One so young, a life not yet lived, her searing death assured; if only her father could find the cure. A story once told by his wife long ago, of an Angel fallen, a witch’s spell to bring back that which has been sentenced to hell.
No longer able to bear the pain of his loss, he was reminded of the words and their cost. “ Azazel, hear my voice, I call upon you with no choice. My wish is clear, I need my sweet daughter here. Take my life in her place, save her from the horrors of this rat infested space. My life, my will yours for eternity. Whatever your need for sacrifice, my soul should suffice. I beg of thee!”
Laughing as the story was recounted. He had indeed remembered this young girl and her father’s foolish belief unfounded. He had certainly come as he was called, but not to save the girl at all. What the father had not understood, was the sacrifice needed to call on one so old; he had never been told.
“Your father needed to pay the price. The price was his pathetic life. Had he not dabbled in the occults, rather learned the witch’s ways, he may have understood that two must pay.” Azazel stopped to smile, if only for a short while. “That night, you were but dead. Laying still, no breath, blood flowing freely from your head; while your father sobbed silently by your bed. I did so take pleasure in devouring his bones, his skin shirking, his screams filling the halls.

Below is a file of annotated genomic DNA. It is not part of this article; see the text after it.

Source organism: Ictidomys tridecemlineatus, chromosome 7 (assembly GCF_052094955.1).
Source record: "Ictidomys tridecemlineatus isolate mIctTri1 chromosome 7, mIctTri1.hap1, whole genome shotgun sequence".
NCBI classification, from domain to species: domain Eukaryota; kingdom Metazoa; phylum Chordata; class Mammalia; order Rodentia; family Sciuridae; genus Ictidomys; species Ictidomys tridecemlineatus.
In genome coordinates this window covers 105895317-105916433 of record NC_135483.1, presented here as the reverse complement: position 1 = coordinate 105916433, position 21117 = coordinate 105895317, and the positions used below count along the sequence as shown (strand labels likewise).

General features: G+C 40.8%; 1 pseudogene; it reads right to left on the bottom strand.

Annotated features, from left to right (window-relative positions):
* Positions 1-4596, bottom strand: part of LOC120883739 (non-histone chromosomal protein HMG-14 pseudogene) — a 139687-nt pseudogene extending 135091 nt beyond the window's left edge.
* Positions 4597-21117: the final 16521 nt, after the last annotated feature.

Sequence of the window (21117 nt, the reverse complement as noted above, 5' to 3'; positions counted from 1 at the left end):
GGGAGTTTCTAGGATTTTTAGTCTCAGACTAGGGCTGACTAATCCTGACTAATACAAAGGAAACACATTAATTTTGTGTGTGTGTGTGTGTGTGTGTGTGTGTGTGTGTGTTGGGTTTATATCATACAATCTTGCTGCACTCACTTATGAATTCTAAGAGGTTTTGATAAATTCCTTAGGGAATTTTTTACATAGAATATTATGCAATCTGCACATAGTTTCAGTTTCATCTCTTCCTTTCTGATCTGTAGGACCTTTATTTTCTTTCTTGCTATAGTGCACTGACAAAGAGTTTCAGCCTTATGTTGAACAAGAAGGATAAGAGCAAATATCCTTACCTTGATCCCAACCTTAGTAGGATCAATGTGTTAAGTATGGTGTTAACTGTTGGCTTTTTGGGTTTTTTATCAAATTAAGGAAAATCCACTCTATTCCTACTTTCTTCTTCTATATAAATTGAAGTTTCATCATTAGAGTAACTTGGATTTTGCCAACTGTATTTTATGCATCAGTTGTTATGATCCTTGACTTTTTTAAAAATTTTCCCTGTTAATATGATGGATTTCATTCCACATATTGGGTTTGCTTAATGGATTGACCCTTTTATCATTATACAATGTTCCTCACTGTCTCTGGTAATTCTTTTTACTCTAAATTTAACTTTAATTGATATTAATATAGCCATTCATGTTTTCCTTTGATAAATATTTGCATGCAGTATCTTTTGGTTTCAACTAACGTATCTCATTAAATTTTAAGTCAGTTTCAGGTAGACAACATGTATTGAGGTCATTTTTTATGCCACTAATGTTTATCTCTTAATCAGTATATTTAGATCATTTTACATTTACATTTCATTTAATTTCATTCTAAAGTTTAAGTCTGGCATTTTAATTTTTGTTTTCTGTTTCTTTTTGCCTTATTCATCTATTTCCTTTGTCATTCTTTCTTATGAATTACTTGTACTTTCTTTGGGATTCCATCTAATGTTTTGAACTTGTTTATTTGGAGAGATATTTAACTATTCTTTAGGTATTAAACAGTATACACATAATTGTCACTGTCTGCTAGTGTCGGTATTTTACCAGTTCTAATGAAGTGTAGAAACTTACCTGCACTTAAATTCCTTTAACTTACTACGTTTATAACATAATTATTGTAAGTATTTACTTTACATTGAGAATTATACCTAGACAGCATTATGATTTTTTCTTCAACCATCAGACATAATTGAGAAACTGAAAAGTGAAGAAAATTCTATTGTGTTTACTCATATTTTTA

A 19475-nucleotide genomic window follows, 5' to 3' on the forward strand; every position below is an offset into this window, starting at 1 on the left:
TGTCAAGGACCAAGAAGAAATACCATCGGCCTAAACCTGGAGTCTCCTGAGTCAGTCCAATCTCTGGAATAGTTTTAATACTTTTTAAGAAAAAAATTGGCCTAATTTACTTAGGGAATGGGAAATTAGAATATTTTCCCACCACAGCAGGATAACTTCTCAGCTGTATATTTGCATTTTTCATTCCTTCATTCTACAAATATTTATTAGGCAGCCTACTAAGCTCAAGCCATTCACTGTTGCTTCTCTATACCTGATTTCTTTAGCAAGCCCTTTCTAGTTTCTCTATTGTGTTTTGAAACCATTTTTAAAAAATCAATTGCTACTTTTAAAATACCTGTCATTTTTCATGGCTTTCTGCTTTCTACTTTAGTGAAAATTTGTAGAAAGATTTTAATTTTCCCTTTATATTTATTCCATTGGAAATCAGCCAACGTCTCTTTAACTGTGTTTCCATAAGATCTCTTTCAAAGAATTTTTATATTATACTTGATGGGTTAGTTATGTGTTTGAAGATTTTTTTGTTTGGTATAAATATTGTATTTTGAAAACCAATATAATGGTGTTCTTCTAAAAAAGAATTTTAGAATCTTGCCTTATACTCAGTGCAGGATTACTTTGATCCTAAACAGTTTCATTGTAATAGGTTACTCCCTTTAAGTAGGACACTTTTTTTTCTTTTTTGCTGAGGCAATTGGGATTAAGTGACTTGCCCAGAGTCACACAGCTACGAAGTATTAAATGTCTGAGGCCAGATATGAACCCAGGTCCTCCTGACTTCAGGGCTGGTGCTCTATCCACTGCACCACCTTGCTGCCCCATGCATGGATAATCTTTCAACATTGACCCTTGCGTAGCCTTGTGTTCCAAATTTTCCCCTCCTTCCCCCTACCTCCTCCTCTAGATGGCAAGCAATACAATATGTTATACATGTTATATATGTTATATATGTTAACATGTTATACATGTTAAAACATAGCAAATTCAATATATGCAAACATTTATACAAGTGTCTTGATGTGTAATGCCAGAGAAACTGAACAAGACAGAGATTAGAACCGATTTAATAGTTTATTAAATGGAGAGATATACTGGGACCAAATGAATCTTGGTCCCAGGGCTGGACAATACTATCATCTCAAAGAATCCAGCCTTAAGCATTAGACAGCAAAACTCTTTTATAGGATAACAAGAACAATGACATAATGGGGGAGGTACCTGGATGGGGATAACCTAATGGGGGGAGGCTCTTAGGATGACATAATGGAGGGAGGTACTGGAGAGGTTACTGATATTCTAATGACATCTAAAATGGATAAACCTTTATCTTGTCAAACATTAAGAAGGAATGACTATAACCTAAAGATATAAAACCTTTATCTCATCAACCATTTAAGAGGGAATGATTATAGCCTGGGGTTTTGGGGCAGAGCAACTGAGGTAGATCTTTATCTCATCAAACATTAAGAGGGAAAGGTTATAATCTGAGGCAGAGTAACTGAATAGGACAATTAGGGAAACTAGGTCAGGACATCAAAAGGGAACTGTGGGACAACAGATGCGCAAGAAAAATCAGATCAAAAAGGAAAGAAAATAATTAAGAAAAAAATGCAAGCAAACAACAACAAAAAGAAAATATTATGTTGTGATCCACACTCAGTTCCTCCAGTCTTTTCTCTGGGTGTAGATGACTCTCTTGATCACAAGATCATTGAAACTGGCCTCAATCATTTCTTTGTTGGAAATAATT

“I beseech you; why do you the call on me now? Perhaps revenge is your quest. I must admit, I am impressed!”
“Look into the mirror; what do you see? I will tell you; you are naive! I have taken over the soul of She. Once, long ago, we rose above all that you see; we played in the gardens of eve. Together, it was you and me. Sons of God, brothers to all, until that fateful day, you posed me to fall.” A deep sigh accompanied by a cry. “My wings were torn, my shame born. I fell from grace that day, only to hear you say ‘life here is for oneself; it no longer matters, there is no one to help’.”
“Do you see the pain and shame you have brought on me? The lies you told, the promises you made, only to betray. What brother are thee, to sing of worlds beyond, praise Satan’s song, only then to flee. I have been lost in the seas of misery, never again to enter the Heavens’ for eternity.”
A loud laugh arose from Azazels’ lips. “Oh! I see, it is you foolish brother, Eclipse. It is true what you say. However I do pray, what is on your mind this day?
A silent moment passes, as these next words turn Azazel to ashes.
“Azazel, my brother no more, I am here to even the score. For the troubles you have caused these two souls; the lives you have taken untold. For all the evils you have done, I have mended one by one. You must pay, for your wicked, wicked way. On this day, send thee back to whence thee once came. Locked forever more with the rocks and chains. As these words be spoken, never are they to be broken.”
“So mote it be!”
Child, your father is now free. Go to him now and roam the Heavens’ as it should be. I beg thee one favour; tell thee our saviour of the good deeds I have done; though I am certain he has heard all that I have sung.
It should be said, the father and child live happily, though they are dead!
This story has been told, the moral of which a brothers betrayal unfold.